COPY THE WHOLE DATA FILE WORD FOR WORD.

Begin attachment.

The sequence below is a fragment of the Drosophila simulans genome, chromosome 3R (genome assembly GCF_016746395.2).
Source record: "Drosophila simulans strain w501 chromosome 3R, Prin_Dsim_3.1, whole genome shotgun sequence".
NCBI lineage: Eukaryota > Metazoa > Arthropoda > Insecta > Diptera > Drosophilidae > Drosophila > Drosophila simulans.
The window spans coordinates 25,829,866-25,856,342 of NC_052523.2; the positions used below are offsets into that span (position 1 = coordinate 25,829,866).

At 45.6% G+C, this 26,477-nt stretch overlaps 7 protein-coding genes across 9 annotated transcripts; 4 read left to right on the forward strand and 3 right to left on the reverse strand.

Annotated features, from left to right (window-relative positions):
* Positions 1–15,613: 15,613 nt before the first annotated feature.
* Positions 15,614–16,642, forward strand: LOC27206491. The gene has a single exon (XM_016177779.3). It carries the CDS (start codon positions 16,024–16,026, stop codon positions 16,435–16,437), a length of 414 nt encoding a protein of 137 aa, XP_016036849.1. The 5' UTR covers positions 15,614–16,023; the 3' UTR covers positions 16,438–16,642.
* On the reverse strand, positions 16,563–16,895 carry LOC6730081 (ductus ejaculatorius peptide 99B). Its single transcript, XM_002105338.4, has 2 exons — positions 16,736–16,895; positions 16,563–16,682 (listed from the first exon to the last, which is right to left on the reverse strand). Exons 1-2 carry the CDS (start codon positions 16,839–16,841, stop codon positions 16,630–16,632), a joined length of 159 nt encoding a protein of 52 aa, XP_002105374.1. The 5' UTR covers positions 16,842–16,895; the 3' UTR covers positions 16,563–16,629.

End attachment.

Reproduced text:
The sequence below is a fragment of the Drosophila simulans genome, chromosome 3R (genome assembly GCF_016746395.2).
Source record: "Drosophila simulans strain w501 chromosome 3R, Prin_Dsim_3.1, whole genome shotgun sequence".
NCBI lineage: Eukaryota > Metazoa > Arthropoda > Insecta > Diptera > Drosophilidae > Drosophila > Drosophila simulans.
The window spans coordinates 25,829,866-25,856,342 of NC_052523.2; the positions used below are offsets into that span (position 1 = coordinate 25,829,866).

At 45.6% G+C, this 26,477-nt stretch overlaps 7 protein-coding genes across 9 annotated transcripts; 4 read left to right on the forward strand and 3 right to left on the reverse strand.

Annotated features, from left to right (window-relative positions):
* Positions 1–15,613: 15,613 nt before the first annotated feature.
* Positions 15,614–16,642, forward strand: LOC27206491. The gene has a single exon (XM_016177779.3). It carries the CDS (start codon positions 16,024–16,026, stop codon positions 16,435–16,437), a length of 414 nt encoding a protein of 137 aa, XP_016036849.1. The 5' UTR covers positions 15,614–16,023; the 3' UTR covers positions 16,438–16,642.
* On the reverse strand, positions 16,563–16,895 carry LOC6730081 (ductus ejaculatorius peptide 99B). Its single transcript, XM_002105338.4, has 2 exons — positions 16,736–16,895; positions 16,563–16,682 (listed from the first exon to the last, which is right to left on the reverse strand). Exons 1-2 carry the CDS (start codon positions 16,839–16,841, stop codon positions 16,630–16,632), a joined length of 159 nt encoding a protein of 52 aa, XP_002105374.1. The 5' UTR covers positions 16,842–16,895; the 3' UTR covers positions 16,563–16,629.